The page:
Ahead of week 2 of climate negotiations, The Energy and Resources Institute (TERI) launched a COP26 Charter of Actions on Saturday for an equitable and ambitious outcome at the Glasgow climate change conference. The charter underlines that “cumulative CO2 emissions of countries since 1850 should be guiding climate mitigation action”.
The global “goal post” should not only shift to ‘net zero’ but ‘net negative’ by mid-century for developed countries to keep global warming under 1.5 degrees C over pre-industrial levels, the charter supported by Bloomberg Philanthropies, Shakti Sustainable Energy Foundation, TATA Cleantech Capital Limited and the Rockefeller Foundation, said. The Indian government has maintained the same position at COP 26.
“Equity and climate justice need to be the touchstones for climate deliberations in COP26 and beyond,” the charter states, adding that in terms of cumulative CO2 emissions since 1850, the United States alone accounts for 25% of the cumulative emissions, the EU 17%, China 13%, and the UK 4.7%. India’s share is just 3.1%. G7 countries alone account for 45% of the cumulative CO2 emissions.
“At 1.9 tonnes, India’s per capita emission is less than half the world average and the lowest among G20 countries. India has low per capita emissions but will be an important player in terms of normative and entrepreneurial leadership when it comes to mobilizing national and international climate actions,” the charter states.
The charter suggests that India focus on agroforestry to improve its carbon sinks. Trees outside forest (TOF) form nearly 38% of the carbon sink in the forest and tree cover of the country. Agroforestry has a huge potential in India and can contribute more than 2 billion tonnes of CO2 emission by 2030 if the government puts in place appropriate incentive mechanisms for farmers or producers, the charter said.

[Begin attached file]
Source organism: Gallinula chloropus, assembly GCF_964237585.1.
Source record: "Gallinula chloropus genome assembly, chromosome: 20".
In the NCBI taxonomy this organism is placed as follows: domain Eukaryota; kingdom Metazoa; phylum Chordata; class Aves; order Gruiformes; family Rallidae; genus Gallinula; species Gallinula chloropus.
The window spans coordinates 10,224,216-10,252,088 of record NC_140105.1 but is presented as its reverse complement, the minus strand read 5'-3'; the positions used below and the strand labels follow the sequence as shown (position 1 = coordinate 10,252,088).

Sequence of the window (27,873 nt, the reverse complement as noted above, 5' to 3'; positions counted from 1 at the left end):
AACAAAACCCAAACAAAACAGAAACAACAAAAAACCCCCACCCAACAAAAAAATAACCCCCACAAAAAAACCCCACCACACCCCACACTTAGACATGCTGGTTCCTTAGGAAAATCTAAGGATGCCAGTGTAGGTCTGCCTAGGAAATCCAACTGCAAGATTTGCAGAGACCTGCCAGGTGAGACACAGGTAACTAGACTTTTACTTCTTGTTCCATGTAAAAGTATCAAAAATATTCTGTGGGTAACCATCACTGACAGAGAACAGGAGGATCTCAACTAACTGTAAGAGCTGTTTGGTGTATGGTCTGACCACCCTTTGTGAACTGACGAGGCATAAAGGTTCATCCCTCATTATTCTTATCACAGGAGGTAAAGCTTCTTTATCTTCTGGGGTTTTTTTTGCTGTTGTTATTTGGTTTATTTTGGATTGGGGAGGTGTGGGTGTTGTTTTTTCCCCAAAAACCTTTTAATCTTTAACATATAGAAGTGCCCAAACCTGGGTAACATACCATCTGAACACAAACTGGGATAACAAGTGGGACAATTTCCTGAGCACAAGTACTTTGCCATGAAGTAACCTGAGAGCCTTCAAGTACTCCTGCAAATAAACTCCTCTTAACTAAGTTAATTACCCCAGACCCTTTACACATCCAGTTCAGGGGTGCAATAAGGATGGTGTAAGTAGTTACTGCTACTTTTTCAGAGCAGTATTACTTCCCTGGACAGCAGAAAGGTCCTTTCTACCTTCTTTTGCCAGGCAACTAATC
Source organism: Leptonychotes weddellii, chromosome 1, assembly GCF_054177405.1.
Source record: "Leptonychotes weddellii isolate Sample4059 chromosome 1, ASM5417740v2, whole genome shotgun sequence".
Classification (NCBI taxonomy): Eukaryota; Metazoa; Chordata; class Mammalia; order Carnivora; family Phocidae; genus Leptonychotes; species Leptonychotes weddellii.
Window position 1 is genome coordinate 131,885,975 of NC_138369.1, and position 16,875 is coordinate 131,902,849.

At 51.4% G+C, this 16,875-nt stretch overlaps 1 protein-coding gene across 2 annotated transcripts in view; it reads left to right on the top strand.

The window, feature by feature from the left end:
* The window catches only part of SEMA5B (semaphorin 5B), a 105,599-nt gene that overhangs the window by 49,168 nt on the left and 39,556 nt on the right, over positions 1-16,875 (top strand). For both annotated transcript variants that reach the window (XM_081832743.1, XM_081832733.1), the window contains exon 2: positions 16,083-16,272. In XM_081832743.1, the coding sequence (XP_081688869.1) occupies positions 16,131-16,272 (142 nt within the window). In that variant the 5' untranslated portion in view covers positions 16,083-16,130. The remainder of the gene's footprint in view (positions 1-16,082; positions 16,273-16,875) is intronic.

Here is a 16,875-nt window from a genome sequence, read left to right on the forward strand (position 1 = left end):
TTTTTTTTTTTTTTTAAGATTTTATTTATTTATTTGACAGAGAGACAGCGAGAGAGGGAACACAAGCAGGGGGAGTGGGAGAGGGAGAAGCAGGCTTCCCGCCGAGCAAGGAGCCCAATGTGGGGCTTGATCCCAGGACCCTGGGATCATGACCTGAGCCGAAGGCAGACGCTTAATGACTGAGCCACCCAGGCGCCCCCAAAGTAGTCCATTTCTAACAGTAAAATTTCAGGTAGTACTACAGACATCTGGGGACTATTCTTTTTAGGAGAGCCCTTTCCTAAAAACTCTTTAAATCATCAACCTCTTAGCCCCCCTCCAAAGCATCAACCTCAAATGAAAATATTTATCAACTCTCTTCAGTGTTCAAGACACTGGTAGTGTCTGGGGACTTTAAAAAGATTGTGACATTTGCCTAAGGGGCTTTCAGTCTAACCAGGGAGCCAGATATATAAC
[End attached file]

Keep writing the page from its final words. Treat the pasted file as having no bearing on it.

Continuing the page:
A senior official of the Indian delegation said “developed countries are trying to sideline the issue of equity. Each country will announce its net-zero timeline as per its national circumstances. India has announced that it will transition to net zero emissions by 2070. It’s for developed countries to transition earlier to give us a room. This will be discussed during the negotiations next week. The issue of climate finance is also a big challenge. Developed countries are resisting an independent review of the promised $100 billion. The new finance goal will also see resistance. We will stand our ground and point out that cumulative historical emissions cannot be overlooked.”
The highest per capita emitters among the G20 countries include Saudi Arabia, Australia, and United States in 2019.
If the world needs to get to net-zero by 2050, the developed world must become net carbon-negative well before, so that the developing countries have the carbon space to pursue their development imperatives. “The global goalpost needs to shift to ‘net negative’ goals of developed countries and to the goal of climate stabilization,” the charter added.
The charter highlights that the $100 billion target needs to be fulfilled by developed countries along with well-defined mechanisms under the new collective quantified goal on finance (for the post-2025 period). Prime Minister Narendra Modi, during his national address on November 1, called on the developed world to make 1 trillion dollars available as climate finance as soon as possible. South Africa has said the promise to provide $100 billion a year would need to increase to $750 billion a year after 2025. Transparency of information through disclosure standards in financial systems is essential, the TERI charter said.
A crucial question regarding COP26 will be whether it will resolve how much of the climate finance proceeds will go towards adaptation. “Despite the inherent need of adaptation in strengthening climate action, a key area of concern remains the inability to quantify or map the progress in absolute terms. In the absence of such measures, the momentum in addressing adaptation needs may be lost,” the charter underlined. Most of the climate finance is going to mitigation efforts now, but developing countries have been demanding that 50% of the money be dedicated to adaptation efforts and resilience building in vulnerable and emerging economies.